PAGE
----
Entry Two in the first Copper Lemon Recipe Duel!
I don’t know about you, but when I’ve eaten a lot of one type of cuisine, I usually want something completely different afterwards. After a weekend eating traditional American and European Easter food (marzipan hot cross buns, anyone??), I thought an Asian noodle bowl would be just the ticket to a new taste, and use up some of those colorful hard-boiled eggs most people have hanging around this time of year. I mean, there’s only SO much egg salad you can eat at one time, right?
I didn’t change this recipe too much, other than changing the amounts of some veggies, and using some short-cuts and flavor-boosters, which I’ll share with you so you can do them too! Enjoy, and don’t forget to vote on which hard-boiled egg-using recipe you liked best, Iryna’s or mine! 😉
- 5-6 oz. uncooked glass noodles (bean threads or rice noodles will work too)
- 2 TBS toasted sesame oil (or use your favorite cooking oil)
- 1/2 purple onion, diced (you can use the whole thing, too)
- 2-3 garlic cloves, minced
- 1 1/2 teaspoons minced fresh ginger (I use the squeeze tube I found at the grocery store; it's usually somewhere in the produce section)
- 1 1/2 cups sliced fresh mushrooms
- 1 package coleslaw mix (without the dressing!)
- 1 cup fresh snow peas, trimmed and halved diagonally
- 1 sweet red pepper, thinly sliced
- 1 1/4 cups vegetable broth
- 3 TBS tamari or soy sauce
- 1/4 tsp black pepper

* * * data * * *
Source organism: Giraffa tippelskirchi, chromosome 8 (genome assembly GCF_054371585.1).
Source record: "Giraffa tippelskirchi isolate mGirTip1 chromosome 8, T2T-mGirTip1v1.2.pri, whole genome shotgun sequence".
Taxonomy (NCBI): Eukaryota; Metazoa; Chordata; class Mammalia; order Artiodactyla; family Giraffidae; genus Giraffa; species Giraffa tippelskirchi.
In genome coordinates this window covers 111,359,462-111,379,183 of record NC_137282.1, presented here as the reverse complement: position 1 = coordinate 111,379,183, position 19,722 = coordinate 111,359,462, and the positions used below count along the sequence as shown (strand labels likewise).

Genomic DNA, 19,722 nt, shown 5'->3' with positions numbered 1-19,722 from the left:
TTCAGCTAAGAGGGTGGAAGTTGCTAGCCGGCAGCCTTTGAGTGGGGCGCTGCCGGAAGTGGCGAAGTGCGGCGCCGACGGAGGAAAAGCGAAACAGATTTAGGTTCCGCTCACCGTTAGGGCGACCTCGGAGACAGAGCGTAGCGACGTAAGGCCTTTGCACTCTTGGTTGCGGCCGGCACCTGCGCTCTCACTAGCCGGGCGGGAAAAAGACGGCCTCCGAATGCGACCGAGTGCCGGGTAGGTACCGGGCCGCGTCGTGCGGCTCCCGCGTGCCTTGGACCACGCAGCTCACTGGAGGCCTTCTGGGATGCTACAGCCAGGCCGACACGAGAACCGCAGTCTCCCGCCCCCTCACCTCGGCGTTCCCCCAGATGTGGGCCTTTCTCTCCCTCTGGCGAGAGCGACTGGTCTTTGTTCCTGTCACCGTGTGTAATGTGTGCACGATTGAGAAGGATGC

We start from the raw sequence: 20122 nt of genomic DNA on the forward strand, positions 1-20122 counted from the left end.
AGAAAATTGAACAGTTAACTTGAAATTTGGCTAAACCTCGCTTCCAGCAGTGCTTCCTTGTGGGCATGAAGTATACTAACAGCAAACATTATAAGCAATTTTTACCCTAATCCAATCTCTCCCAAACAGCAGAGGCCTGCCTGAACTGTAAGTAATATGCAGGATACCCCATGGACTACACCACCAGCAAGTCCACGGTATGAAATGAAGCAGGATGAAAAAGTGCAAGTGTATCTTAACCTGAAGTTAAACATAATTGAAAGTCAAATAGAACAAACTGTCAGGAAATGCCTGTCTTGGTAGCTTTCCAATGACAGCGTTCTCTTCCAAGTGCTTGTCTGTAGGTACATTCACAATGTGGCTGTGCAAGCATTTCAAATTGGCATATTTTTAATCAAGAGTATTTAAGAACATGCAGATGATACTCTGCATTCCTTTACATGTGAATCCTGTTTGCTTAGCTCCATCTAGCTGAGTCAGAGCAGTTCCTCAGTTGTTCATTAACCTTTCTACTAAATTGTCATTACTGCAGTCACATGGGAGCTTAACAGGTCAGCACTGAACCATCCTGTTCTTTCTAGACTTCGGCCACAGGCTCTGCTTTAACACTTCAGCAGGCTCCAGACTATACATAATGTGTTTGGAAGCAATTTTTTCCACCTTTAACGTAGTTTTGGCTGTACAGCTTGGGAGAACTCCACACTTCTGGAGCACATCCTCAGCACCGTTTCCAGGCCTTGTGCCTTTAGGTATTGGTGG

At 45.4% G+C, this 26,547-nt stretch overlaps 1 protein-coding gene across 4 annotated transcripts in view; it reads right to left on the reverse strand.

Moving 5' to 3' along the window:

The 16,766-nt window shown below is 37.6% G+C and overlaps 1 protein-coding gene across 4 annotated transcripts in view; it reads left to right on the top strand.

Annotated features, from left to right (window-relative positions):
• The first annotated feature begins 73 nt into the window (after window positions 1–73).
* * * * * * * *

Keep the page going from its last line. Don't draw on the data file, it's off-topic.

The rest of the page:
- 6 green onions, thinly sliced
- 3 TBS chopped cilantro (or use freeze-dried or the squeeze tube)
- 4 hard-boiled eggs, sliced
- Lime or lemon wedges
- Place noodles in a bowl; cover with hot water and let stand until softened (you can speed this up by microwaving).
- In a large skillet, heat oil over medium heat. Stir-fry onion, garlic, and ginger for two minutes. Add mushrooms and stir-fry for two minutes. Add snow peas, red pepper, and coleslaw mix and stir-fry till tender, but still crisp. Take pan off heat.
- Drain noodles and cut in half with scissors (about six-inch lengths). In a different pan (or the same one, if you take the veggies out), heat the broth with tamari and pepper; add noodles and boil until the liquid has soaked into the noodles.
- Stir the noodles and veggies together; add green onions and cilantro. You can also keep the noodles and veggies separate till serving.
- To serve, place in bowl and top with a sliced hard-boiled egg and a couple lime or lemon wedges. You can add a little Thai red curry paste, if you're feeling adventurous!
- I found the glass noodles in the Asian section of my grocery store; they were made from sweet potato, but bean threads or rice noodles work as well.
- Sesame oil is a great flavor addition, and toasted sesame oil is even better. They'll be in the Asian aisle as well as the tamari. I use reduced-sodium tamari and I like the taste better than regular soy sauce.
- My favorite new products are the freeze-dried herbs and the ones in the squeeze tubes in the produce section. I dislike getting a whole bunch of fresh herbs for a few tablespoons in a recipe, but the dried ones just don't cut it. Of course fresh is better, but if you aren't going to use a whole lot of cilantro (or don't want the headache of trying to mince ginger), go with the freeze-dried or squeeze tubes!
- Be careful about your broth and your tamari if you are gluten-intolerant; you probably already know this, but in case, make sure they are both gluten-free. Mine are, but the broth I use does have MSG.
- You can make this vegan by leaving off the egg, obviously; if you want to add protein, Gardein is a good brand made from vegetable protein. They have a couple Asian-flavored chicken products, too.